It is too simple an answer to say pure hatred is the driving force.

I folded the letter and placed it into my Journal Case. I will find out if The Thalmor rounded up Sharon and, if so, what was her fate. If she still lives, Aedriath’s letter shall be delivered to her. Perhaps it will give her comfort. Perhaps it will tell her something Aedriath never said in person. Perhaps she will rip it up and try hard to forget Tilar Aedriath once existed.

I am constantly told that the love between Rigmor and me is powerful. What is its relative power compared to ambition, jingoism and love’s counterpart, which is hate?

What happened when I used the Shout earlier contributes to the questions. Did Shor’s avatar get confused as my soul so closely resembles his? If Father replaced Shor, that would be a possible reason. Other theories on Father’s ascension could also explain what occurred. I fear being a Shezarrine, for they let other emotions overcome love and leave behind all who love them.

I shook my head and breathed in deeply. I had to concentrate on the here and now, and my Rigmor waited for news.

I used Magicka to clean the gore from Morganna and then returned to my friends.

Undoubtedly my Thu’um would have been felt and heard by them. Curiosity would be high. However, no questions were asked as I made my way to Rigmor.

As I stood before Rigmor, Our Quiet enveloped me, which aided the relegation of burning questions into background murmurs.

The look of uncertainty on Rigmor’s face was unbearable. I told her, “Tilar Aedriath is dead.”

“Are you sure?”

“I cut his head off.”

“Well, that is usually fatal.”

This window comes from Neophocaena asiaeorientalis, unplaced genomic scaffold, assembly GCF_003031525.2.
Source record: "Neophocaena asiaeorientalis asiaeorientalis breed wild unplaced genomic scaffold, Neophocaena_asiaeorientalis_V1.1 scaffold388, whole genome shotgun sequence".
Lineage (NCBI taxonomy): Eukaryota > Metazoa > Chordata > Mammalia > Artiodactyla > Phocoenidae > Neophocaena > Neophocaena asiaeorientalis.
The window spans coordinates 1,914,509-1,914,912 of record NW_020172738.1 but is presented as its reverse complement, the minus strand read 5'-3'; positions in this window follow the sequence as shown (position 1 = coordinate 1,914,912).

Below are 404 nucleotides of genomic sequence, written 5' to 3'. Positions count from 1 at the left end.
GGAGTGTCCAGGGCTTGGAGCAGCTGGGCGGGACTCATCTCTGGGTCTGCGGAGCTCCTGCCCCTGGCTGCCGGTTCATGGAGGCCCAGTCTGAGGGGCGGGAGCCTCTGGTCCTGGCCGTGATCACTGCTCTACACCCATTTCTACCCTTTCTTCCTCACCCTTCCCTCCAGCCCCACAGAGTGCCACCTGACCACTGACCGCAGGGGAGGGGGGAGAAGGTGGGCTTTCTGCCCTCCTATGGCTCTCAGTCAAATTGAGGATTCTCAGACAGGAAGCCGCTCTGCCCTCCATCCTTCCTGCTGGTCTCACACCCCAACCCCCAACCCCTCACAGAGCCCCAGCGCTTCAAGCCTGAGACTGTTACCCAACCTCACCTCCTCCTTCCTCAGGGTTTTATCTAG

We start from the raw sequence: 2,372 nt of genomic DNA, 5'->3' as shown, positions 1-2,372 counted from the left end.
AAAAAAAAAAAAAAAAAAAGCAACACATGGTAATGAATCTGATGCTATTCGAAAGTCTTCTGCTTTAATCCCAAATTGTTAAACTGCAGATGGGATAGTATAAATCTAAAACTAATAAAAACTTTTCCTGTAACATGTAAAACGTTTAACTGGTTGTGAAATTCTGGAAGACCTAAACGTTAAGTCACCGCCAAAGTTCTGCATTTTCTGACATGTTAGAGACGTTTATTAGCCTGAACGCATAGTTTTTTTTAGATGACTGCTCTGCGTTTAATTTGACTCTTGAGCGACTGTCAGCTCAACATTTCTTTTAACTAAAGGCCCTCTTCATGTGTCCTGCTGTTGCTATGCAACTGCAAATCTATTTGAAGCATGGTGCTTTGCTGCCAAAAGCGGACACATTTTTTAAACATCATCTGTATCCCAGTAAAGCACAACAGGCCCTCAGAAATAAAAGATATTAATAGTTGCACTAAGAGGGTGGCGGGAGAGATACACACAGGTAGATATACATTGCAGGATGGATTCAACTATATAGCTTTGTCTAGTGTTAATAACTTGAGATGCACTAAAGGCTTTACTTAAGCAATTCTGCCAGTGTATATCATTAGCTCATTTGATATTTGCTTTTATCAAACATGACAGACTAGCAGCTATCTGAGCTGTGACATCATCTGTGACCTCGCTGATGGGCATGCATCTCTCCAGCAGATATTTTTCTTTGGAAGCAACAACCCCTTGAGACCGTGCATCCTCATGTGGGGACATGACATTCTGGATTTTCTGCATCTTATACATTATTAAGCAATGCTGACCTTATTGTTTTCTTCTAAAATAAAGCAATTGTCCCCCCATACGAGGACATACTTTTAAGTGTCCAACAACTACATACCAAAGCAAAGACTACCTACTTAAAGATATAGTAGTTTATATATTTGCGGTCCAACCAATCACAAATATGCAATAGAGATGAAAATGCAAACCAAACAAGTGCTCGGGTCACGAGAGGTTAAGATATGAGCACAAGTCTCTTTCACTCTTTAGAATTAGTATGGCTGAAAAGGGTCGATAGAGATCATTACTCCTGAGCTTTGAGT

“He was scared as I outlined his future. Malacath will not be pleased with him.”

“What now, my Guardian?”

“We shall go to Sethri’s farm and see if there is any news about Sigunn and Baa’Ren-Dar.”

“Good. I left my old armour in the chest where you had placed it.”

“Then we shall spend time together on a small farm beside a river. The wheat should have been harvested by now, but we can milk the cows, fetch eggs, grind the wheat, collect honey from the hives and plant flowers. We could cook meals with the fresh produce.”

“That sounds wonderful!”

Celestine said, “I will teleport us to Aurane.”

Rigmor hugged the ladies and gave Inigo a peck on his cheek. It was apparent the ladies had become close friends as they travelled and fought together.

My friends vanished, and I teleported Rigmor and me to Sethri’s farm.

Sethri sat on the porch and waved as my beloved walked towards him.

Rigmor was free of Tilar Aedriath, and I hoped he would be the last who tried to harm her.

7 thoughts on “Victory!

  1. You have no idea how much this journal was needed and appreciated by me, tonight(for me is midnight now). Above all, the way Wulf describes Rigmor as he sees her.
    Cheers, Mark.
    May your road lead you to warm sands

  2. That was a bloody good read, better than your previous journal entry. I think I would have put Tilar through what Rigmor experienced when he had whipped in the Embassy, that was gratifying, what he did with the letter to Sharon showed a great deal of compassion knowing what the bastard put Rigmor through. Thank you Mark, well done.

    1. No matter what Wulf did to Tilar, Malacath will do far worse. I decided that Sharon may be an innocent and if not, she still deserves closure. The next entry will be slightly delayed as I prepare and attend my brother’s funeral.

    1. He died from cancer five weeks after diagnosis. He didn’t suffer and was not afraid of dying and the funeral and wake was quite upbeat as he wanted. Anyway, I am just starting to write the next entry which is more upbeat between wars.